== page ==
Press photographers have been making the headlines recently as stories of digitally “doctored” images become more widespread. A staff photographer on a North Carolina paper found himself out of a job when it was revealed that he had enhanced the colour of the background in a picture of a firefighter silhouetted against the sun. And last year a Reuters freelancer was found to have duplicated plumes of smoke in his pictures, for added dramatic effect, during the bombing of Lebanon.

Realism or what it is that constitutes the “truth” in an image has always been a contentious issue in news photography. Rewind 65 years to a grainy, black and white photograph by Fred Morley of a milkman cheerily making his rounds in London on October 9 1942, the morning after a devastating German bombing raid. Used and reused by newspapers during the war, Morley’s picture was not quite what it seemed. While the image told the story of the buoyant British people “getting on with it” during the Blitz, the milkman was the photographer’s assistant, cleverly employed to combat the over-zealous censors of the time. The resulting picture afforded an unerring view of the destruction without eroding the morale of the public.

Morley’s controversial picture is among a handful of gems on show at London’s National Portrait Gallery as part of an exhibition celebrating British press photography. The show spans eight decades of Fleet Street from 1900 to the beginning of the mass exodus from the press hub led by Rupert Murdoch in the mid-1980s.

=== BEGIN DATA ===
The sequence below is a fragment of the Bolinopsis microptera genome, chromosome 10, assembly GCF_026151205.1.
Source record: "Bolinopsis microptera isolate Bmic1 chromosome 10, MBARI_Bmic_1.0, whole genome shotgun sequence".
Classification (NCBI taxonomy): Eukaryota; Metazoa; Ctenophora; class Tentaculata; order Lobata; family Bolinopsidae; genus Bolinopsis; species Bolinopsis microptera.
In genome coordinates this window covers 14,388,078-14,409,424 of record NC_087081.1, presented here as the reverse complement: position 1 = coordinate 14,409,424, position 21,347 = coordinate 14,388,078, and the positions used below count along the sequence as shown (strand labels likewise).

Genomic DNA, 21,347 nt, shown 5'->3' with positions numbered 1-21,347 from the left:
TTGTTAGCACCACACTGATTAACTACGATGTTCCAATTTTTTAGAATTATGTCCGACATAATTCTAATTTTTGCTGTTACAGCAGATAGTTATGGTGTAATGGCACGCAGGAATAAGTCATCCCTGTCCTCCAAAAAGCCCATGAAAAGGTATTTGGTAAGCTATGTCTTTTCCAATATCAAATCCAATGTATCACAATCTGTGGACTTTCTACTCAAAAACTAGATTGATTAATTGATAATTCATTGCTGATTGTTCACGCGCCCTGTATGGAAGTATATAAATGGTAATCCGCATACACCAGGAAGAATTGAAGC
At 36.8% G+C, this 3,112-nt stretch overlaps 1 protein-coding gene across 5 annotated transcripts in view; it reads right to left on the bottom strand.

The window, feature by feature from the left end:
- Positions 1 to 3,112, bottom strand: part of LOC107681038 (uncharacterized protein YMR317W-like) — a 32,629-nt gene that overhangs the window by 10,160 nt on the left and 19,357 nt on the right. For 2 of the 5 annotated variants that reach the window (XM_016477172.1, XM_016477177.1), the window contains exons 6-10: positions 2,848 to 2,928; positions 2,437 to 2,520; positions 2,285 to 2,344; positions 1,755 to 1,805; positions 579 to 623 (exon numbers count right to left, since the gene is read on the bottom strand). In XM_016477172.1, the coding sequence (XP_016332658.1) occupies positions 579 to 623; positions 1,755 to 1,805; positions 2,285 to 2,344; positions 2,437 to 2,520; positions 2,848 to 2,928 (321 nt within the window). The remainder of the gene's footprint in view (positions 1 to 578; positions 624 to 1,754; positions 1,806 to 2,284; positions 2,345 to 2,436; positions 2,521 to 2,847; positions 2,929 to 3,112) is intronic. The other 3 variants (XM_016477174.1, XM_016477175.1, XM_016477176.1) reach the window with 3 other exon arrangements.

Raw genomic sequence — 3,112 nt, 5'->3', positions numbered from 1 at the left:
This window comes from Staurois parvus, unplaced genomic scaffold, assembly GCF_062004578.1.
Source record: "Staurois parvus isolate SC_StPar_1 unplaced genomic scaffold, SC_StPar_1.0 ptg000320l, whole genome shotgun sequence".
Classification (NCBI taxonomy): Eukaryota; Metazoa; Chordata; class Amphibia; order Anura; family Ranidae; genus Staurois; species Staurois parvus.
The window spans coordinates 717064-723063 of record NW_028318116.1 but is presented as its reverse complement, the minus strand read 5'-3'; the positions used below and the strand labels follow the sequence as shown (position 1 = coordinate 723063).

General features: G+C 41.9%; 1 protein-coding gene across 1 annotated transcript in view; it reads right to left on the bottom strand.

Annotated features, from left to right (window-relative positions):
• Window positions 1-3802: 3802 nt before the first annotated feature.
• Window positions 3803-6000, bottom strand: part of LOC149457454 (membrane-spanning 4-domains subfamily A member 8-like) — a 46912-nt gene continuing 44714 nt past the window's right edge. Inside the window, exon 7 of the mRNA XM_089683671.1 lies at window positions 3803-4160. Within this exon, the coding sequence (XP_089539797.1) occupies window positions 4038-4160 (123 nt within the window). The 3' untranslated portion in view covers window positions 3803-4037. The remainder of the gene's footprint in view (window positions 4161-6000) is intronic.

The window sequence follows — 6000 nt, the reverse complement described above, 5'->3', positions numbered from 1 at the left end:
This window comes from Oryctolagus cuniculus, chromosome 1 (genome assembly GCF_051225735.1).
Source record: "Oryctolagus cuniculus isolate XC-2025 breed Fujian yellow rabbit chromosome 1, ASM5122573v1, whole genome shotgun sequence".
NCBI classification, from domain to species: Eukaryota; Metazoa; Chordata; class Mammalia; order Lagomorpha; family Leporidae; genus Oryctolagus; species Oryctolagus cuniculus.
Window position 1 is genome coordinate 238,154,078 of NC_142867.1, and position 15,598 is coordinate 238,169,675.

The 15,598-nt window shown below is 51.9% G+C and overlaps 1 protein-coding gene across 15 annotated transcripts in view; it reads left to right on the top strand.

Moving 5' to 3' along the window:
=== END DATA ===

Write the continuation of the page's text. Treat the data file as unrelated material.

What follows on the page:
Its focus is overwhelmingly on the mid-market papers set up to cater to an increasingly literate public; at the same time, lighter cameras made it easy for photographers to break free of the traditional studio portraits and “snap” while out and about on the streets. Events could be captured as they happened; readers could get to see the great, the good and the infamous as they were in the real world. Fittingly for the NPG, the show is a chronology of celebrities as much as of anything else. A 1931 image of Charles Chaplin strolling along the Embankment in London is a strikingly early example of the paparazzi at work.

From the beginning, many of the images show awareness on the part of photographers and their subjects of the mutual benefits to be gained from their relationship. Public figures quickly learnt to use the press to their advantage. A young Winston Churchill, then home secretary, is depicted conferring with police officers at a siege in east London in 1911, doubtless aware of the camera’s presence. Later, in a beautifully composed shot, he is pictured surveying bomb damage in 1941, the very image of a caring prime minister.

The rise of the internet and the ubiquity of camera-equipped mobile phones has meant that we are bombarded by still and moving images to an unprecedented degree. It is not surprising that there is much talk of what the future holds for newspaper photographers. Stories of unethical image-tweaking add to the unease.

Yet what the NPG show makes clear is the extraordinary power of a good image. True, there is much that is unremarkable: the snapshots of yesteryear. But many of the photographs here are more than a nostalgic nod to the past. Be it a fleeting shot of Bobby Moore lifting the World Cup in 1966 or (to my mind the star of the show) a beggar holding out his cap to George V as the royal carriage goes by on Derby Day 1920, a picture can capture a moment with startling immediacy and economy.

Until October 21 2007

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